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    • A Class Divided by Jane Elliott

      1 Star2 Stars3 Stars4 Stars5 Stars (36 votes, average: 4.25 out of 5)

      The second film in our ‘from the vault’ section is a very special 1968 documentary. This is a CLASSIC that will blow your mind. One day in 1968, Jane Elliott, a teacher in a small, all-white Iowa town, divided her third-grade class into blue-eyed and brown-eyed groups and gave them a daring lesson in discrimination. This is their story: a story that has made a dramatic impact on modern society as we know it.


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      Published on April 16, 2010 · Filed under: Biology, Environment, Editor's Picks, From the Vault, Lifestyle, Society, Psychology
    • Carl

      Very good documentary. Check out documentaries on the Milgram or Stanford Prison experiments for similiar insights into how easily it is to get normal people to act like psychopaths :P

    • torhilda

      Worth watching.

    • Teela

      So, this is the forerunner of ‘the Wave’… If you haven’t seen it, do! Either the american one from the seventies or the more contemporary german remake. They are both angled more towards the mentality within a discriminating group, but it’s much the same idea that’s being explored.

      And also, to respond to the comment above; it’s in our nature to separate and label things, so of course we do that with people too! Just think how stupid a non-discriminating person would be; e.g. a person who would say ‘all fire is different, this fire might burn you, while that won’t’.
      That doesn’t mean I’m propagating for it, hell no! I, myself, was picked on as a kid because I was different, but I think discarding discrimination as something alltogether bad, without understanding why we do it is kinda ignorant and shouldn’t be done, because if you understand the roots of this behaviour we’ll know better how to relate to it.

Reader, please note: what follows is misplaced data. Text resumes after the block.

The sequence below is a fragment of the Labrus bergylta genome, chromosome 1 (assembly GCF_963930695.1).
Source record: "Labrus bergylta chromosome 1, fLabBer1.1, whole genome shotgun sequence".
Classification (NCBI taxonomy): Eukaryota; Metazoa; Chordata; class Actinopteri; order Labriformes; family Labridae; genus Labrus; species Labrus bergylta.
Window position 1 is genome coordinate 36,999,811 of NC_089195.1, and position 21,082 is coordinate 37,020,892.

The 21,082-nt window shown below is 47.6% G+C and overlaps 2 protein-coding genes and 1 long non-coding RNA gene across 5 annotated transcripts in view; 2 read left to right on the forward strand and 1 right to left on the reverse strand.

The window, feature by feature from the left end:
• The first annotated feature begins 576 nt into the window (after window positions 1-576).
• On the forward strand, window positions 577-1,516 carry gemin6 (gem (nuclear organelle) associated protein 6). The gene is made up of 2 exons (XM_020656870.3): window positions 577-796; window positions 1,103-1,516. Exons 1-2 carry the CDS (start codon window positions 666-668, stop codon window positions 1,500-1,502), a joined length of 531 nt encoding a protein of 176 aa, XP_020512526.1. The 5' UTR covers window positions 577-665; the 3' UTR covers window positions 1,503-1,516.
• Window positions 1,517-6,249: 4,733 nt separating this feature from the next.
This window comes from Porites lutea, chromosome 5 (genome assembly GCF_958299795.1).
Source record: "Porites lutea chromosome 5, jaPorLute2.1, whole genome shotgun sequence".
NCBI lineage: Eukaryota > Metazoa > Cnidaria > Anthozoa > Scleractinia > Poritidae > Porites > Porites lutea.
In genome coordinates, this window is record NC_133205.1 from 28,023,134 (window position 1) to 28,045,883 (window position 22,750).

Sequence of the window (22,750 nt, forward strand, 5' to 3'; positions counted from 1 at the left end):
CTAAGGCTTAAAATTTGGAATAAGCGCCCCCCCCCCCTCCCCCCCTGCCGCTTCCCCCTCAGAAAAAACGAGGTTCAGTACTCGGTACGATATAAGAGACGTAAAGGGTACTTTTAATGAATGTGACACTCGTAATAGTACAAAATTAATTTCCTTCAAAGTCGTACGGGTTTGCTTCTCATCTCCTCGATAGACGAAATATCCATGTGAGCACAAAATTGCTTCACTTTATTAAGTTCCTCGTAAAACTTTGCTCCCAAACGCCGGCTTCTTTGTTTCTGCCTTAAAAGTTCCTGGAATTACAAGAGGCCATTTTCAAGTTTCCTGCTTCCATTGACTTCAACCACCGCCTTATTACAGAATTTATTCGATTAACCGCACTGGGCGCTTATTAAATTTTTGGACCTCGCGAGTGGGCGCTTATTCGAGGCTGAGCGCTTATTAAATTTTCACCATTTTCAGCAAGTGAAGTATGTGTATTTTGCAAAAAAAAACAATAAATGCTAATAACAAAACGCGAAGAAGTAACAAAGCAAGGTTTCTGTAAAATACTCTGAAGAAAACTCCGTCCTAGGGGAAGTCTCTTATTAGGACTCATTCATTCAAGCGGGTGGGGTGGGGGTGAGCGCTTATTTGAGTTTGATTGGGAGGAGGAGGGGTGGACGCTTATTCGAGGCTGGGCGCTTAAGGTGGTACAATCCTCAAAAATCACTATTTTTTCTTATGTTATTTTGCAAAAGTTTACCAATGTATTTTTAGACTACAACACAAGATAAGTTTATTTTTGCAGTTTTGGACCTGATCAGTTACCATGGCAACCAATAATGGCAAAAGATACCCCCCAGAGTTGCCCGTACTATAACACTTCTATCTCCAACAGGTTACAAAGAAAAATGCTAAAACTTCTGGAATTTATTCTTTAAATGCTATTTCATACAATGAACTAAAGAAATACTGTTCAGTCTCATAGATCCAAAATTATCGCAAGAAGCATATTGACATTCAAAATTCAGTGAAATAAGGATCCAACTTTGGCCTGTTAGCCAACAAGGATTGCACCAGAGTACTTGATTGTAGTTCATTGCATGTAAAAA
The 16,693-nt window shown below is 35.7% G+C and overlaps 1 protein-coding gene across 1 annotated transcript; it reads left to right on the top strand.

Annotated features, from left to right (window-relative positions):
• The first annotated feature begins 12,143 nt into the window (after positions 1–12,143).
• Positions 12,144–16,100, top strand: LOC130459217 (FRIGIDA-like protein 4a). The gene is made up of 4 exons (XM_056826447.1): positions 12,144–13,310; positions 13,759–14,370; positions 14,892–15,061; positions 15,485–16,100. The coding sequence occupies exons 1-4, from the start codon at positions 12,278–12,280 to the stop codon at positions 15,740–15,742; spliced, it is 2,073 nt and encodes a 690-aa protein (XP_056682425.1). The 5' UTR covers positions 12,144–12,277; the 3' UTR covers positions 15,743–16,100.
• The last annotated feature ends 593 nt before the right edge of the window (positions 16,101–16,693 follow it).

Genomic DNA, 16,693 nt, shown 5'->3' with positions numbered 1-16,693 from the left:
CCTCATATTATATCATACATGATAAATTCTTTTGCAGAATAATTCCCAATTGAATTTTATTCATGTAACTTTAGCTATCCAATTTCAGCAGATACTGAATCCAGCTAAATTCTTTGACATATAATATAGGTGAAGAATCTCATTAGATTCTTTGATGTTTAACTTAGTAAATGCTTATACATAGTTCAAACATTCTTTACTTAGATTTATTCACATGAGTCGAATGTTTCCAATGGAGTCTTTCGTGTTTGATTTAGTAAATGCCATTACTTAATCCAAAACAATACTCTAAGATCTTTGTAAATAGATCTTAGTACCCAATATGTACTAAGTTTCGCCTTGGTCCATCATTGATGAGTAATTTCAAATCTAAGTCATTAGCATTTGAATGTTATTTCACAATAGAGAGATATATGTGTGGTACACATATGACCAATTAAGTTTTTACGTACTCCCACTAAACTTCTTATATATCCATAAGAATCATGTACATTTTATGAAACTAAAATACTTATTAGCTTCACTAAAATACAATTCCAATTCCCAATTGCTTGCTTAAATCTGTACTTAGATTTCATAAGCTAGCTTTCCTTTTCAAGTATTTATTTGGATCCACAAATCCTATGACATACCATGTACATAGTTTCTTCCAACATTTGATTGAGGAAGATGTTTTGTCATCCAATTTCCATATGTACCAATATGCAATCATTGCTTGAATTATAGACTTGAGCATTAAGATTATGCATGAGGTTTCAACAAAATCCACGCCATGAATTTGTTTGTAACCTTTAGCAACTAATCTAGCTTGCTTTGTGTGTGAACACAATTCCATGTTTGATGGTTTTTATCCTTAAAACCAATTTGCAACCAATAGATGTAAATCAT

So, the mentality will always be there (and you better hope it will), but hopefully, future people will treat each other with curiousity, rather than hostility.

    • Michelle

      I loved this, and I absolutely love her!! Oh and by the way, if your going to write comments on here please, please, please learn punctuation and grammar. If your going to write something then write it correctly! If makes you look ignorant. Also I agree John needs to watch the film again, he obviously didn’t get the message of this documentary.

    • Paula

      This is a great teacher! All our teachers form the minds of youth and we would be fortunate if one out of every 100 teachers in today were allowed to teach truth and fairness in their classrooms. For every one of us who forgot what it was like in third grade, we should be contacting our congresspersons and insisting that instead of funding a war we should be funding education and properly pay the men and women who are civil servants in our great country.

    • Eric

      Very informative, and mind opening! I see some kind of racism everyday, and I think about it. I’m 18 years old and white. In school I see muslems and other nationalities that fall into the “gangster image” that the media created. It seems like it’s just a youth thing, I hope. But they seem aggressive, loud, childish and lazy, and you can actually sense some racism from their side. I don’t want to judge people by their religion, nationality or skin color, but it just seems that there are certain facts that cannot be denied. But I also know that there are a lot of foreigners who have grown up to be very educated and informed on the issue of racism and descrimination.